by Helga Zepp-LaRouche
Helga Zepp-LaRouche gave this speech as the keynote presentation at the 2019 Euro-Asia Economic Forum which took place in historic Xi’an, China on Sept. 11, 2019. The Forum brought together over 1,000 people, representing more than 58 nations from Europe and Asia for two days of presentations and discussion.
For most Chinese, it is very difficult to understand why so many institutions in the West are reacting so negatively to the Belt and Road Initiative (BRI, or New Silk Road), and why an anti-Chinese mood has been stirred up recently; why in the USA, for example, Chinese scientists and 450,000 students are suspected of being spies, which is reminiscent of the worst days of the McCarthy period, while in Europe, some security authorities are making similar allegations. It is difficult to understand, because the Chinese people experience the reality of the BRI from a completely different perspective.
For the people of China, the experience of the last 40 years of reform and opening-up policy since Deng Xiaoping is an incredible success story. From a relatively poor developing country—as I myself experienced it in 1971, when I was in China for the first time—China has developed into the second, and in some categories even the first national economy in the world. Eight hundred million people have been freed from poverty; a wealthy middle class of 300 million and soon 600 million people with a good standard of living has developed. The pace of modernization is unparalleled in the world, as is demonstrated, for example, by the expansion of a 30,000-kilometer high-speed railway system that will soon connect all the major cities.
Since President Xi Jinping put the New Silk Road on the agenda in Kazakhstan, in September 2013, China has also made cooperation with the Chinese model of success available to all other states for “win-win” cooperation. In the mere six years that have passed since then, there has been an incredible response to the BRI, which now has 130 nations and more than 30 large international organizations cooperating with it. This, the largest infrastructure project in human history, has launched six major corridors, built railway lines, expanded ports, built industrial parks and science cities, and for the first time offers developing countries the opportunity to overcome poverty and underdevelopment.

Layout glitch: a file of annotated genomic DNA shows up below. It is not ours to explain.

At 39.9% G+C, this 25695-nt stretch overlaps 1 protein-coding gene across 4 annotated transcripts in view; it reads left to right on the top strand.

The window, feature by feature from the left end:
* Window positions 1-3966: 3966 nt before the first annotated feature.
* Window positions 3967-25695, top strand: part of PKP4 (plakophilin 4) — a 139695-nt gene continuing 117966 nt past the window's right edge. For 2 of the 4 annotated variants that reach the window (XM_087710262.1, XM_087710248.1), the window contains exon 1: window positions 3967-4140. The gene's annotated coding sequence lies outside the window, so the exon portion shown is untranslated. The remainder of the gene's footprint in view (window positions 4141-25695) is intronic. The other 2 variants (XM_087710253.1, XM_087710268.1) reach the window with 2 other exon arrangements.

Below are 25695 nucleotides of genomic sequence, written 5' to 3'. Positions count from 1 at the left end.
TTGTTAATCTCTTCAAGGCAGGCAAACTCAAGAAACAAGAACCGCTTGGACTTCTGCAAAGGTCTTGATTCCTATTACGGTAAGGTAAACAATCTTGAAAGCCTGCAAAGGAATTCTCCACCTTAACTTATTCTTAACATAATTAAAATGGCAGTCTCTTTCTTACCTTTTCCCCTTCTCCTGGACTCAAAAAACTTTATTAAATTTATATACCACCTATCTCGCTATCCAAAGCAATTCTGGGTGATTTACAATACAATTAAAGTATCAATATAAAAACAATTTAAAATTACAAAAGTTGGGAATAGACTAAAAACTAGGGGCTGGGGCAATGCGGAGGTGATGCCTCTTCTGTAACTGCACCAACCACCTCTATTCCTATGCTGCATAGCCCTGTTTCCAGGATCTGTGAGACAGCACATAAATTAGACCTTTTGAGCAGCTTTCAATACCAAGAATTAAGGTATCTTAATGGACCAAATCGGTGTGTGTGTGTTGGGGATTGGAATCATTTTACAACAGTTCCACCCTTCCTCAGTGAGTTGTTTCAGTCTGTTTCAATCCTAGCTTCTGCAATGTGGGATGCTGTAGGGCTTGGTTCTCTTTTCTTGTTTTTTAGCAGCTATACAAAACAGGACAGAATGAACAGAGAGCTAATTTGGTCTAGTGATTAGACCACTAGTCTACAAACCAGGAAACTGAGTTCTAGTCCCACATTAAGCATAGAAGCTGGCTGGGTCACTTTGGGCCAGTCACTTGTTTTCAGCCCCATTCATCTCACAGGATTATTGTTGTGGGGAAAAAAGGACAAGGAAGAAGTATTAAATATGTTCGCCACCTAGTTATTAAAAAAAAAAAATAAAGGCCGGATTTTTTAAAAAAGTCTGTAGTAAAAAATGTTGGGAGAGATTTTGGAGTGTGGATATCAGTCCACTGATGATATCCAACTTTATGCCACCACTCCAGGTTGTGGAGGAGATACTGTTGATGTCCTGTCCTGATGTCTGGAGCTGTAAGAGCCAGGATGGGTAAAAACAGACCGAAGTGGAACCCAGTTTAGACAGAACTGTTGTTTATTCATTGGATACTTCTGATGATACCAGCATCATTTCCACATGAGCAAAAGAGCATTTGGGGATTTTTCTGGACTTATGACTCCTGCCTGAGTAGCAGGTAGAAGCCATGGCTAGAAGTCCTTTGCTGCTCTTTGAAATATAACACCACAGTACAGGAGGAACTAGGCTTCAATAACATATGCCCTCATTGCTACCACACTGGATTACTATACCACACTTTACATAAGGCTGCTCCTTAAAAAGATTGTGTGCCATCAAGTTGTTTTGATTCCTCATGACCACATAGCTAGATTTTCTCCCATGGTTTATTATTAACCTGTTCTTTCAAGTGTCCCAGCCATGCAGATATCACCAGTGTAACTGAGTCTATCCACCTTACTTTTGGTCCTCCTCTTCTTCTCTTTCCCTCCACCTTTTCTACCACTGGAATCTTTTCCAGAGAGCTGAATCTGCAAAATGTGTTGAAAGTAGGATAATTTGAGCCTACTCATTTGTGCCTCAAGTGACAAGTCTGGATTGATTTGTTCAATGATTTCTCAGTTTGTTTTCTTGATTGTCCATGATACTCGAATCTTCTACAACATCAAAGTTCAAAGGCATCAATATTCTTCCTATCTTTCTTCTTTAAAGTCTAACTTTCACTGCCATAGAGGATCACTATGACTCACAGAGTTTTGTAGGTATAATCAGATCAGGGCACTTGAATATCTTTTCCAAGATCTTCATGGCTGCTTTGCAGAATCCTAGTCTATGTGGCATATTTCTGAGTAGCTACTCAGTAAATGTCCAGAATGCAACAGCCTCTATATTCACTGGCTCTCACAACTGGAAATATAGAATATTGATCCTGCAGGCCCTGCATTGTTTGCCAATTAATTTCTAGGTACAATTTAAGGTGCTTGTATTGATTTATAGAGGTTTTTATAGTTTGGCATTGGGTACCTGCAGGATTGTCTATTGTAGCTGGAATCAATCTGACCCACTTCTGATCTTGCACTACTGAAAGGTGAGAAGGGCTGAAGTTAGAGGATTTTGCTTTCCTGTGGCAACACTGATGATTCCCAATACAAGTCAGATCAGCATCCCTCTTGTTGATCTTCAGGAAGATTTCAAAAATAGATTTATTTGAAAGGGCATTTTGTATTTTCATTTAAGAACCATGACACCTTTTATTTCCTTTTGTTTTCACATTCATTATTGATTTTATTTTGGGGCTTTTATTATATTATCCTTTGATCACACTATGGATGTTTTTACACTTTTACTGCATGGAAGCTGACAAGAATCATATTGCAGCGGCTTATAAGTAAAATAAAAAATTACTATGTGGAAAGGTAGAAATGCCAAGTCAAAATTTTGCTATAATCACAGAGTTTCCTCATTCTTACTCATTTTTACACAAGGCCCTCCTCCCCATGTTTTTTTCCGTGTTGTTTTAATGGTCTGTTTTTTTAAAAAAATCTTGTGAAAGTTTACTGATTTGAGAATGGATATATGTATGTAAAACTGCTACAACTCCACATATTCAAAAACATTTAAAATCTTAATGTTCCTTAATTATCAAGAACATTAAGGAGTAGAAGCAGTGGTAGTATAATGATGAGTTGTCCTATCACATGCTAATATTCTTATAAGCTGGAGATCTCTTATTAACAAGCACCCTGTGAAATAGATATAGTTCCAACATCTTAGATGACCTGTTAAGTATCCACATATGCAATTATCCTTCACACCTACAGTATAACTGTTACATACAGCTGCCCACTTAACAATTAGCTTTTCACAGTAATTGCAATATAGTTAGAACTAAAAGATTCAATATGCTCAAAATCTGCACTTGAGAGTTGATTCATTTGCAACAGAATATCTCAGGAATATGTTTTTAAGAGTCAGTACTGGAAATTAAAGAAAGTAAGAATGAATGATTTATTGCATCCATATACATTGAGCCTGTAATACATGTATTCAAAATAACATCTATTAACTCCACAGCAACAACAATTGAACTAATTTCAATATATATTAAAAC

From the very beginning, the BRI has been open to all the countries of the world. President Xi Jinping has not only explicitly offered cooperation to the USA and Europe, but has also said in countless speeches, that he is proposing a completely new model of international cooperation among nations, a “community for the shared future of mankind.” In doing so, he has proposed a higher conception of cooperation, unprecedented in history, which overcomes geopolitics and replaces it with a harmonious system of development for the benefit of all. In this sense, the BRI is the absolutely necessary economic basis for a peace order for the 21st century!
While in many countries of Asia, Africa and Latin America, and even some in Europe, the New Silk Road is welcomed as the greatest vision, as a concept of “peace through development,” as Pope Paul VI had formulated it in his encyclical of 1967, Populorum Progressio (On the Development of Peoples)—yet its adversaries call the same policy a “competition of systems.”